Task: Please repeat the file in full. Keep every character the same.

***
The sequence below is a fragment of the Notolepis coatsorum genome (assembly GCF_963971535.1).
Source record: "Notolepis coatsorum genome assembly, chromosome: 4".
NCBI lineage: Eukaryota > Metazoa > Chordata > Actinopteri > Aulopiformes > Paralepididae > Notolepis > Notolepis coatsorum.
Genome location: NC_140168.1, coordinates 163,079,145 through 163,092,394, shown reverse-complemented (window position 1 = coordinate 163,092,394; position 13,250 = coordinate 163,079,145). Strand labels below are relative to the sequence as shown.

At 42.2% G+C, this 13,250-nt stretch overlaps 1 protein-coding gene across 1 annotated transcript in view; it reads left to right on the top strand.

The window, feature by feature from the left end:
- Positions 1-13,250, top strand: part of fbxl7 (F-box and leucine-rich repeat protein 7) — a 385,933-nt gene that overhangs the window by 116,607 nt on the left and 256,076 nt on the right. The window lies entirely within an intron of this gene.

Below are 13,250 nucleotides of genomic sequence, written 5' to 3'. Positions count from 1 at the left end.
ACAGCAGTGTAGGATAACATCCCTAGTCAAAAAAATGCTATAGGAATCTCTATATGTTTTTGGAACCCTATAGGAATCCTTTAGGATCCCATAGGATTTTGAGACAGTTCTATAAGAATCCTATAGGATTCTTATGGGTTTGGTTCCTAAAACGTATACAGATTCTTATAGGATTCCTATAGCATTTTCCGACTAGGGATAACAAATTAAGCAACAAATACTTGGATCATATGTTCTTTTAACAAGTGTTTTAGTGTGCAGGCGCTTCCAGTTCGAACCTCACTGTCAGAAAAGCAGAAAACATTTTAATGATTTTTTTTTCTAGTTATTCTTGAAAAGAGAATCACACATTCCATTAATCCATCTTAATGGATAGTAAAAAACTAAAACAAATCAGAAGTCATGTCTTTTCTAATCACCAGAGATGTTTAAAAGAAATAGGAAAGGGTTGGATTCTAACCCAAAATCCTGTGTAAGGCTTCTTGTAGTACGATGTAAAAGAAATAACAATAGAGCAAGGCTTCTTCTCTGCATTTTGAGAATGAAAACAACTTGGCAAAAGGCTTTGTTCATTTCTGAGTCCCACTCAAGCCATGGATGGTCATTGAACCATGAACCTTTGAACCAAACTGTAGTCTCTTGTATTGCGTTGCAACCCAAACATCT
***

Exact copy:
The sequence below is a fragment of the Notolepis coatsorum genome (assembly GCF_963971535.1).
Source record: "Notolepis coatsorum genome assembly, chromosome: 4".
NCBI lineage: Eukaryota > Metazoa > Chordata > Actinopteri > Aulopiformes > Paralepididae > Notolepis > Notolepis coatsorum.
Genome location: NC_140168.1, coordinates 163,079,145 through 163,092,394, shown reverse-complemented (window position 1 = coordinate 163,092,394; position 13,250 = coordinate 163,079,145). Strand labels below are relative to the sequence as shown.

At 42.2% G+C, this 13,250-nt stretch overlaps 1 protein-coding gene across 1 annotated transcript in view; it reads left to right on the top strand.

The window, feature by feature from the left end:
- Positions 1-13,250, top strand: part of fbxl7 (F-box and leucine-rich repeat protein 7) — a 385,933-nt gene that overhangs the window by 116,607 nt on the left and 256,076 nt on the right. The window lies entirely within an intron of this gene.

Below are 13,250 nucleotides of genomic sequence, written 5' to 3'. Positions count from 1 at the left end.
ACAGCAGTGTAGGATAACATCCCTAGTCAAAAAAATGCTATAGGAATCTCTATATGTTTTTGGAACCCTATAGGAATCCTTTAGGATCCCATAGGATTTTGAGACAGTTCTATAAGAATCCTATAGGATTCTTATGGGTTTGGTTCCTAAAACGTATACAGATTCTTATAGGATTCCTATAGCATTTTCCGACTAGGGATAACAAATTAAGCAACAAATACTTGGATCATATGTTCTTTTAACAAGTGTTTTAGTGTGCAGGCGCTTCCAGTTCGAACCTCACTGTCAGAAAAGCAGAAAACATTTTAATGATTTTTTTTTCTAGTTATTCTTGAAAAGAGAATCACACATTCCATTAATCCATCTTAATGGATAGTAAAAAACTAAAACAAATCAGAAGTCATGTCTTTTCTAATCACCAGAGATGTTTAAAAGAAATAGGAAAGGGTTGGATTCTAACCCAAAATCCTGTGTAAGGCTTCTTGTAGTACGATGTAAAAGAAATAACAATAGAGCAAGGCTTCTTCTCTGCATTTTGAGAATGAAAACAACTTGGCAAAAGGCTTTGTTCATTTCTGAGTCCCACTCAAGCCATGGATGGTCATTGAACCATGAACCTTTGAACCAAACTGTAGTCTCTTGTATTGCGTTGCAACCCAAACATCT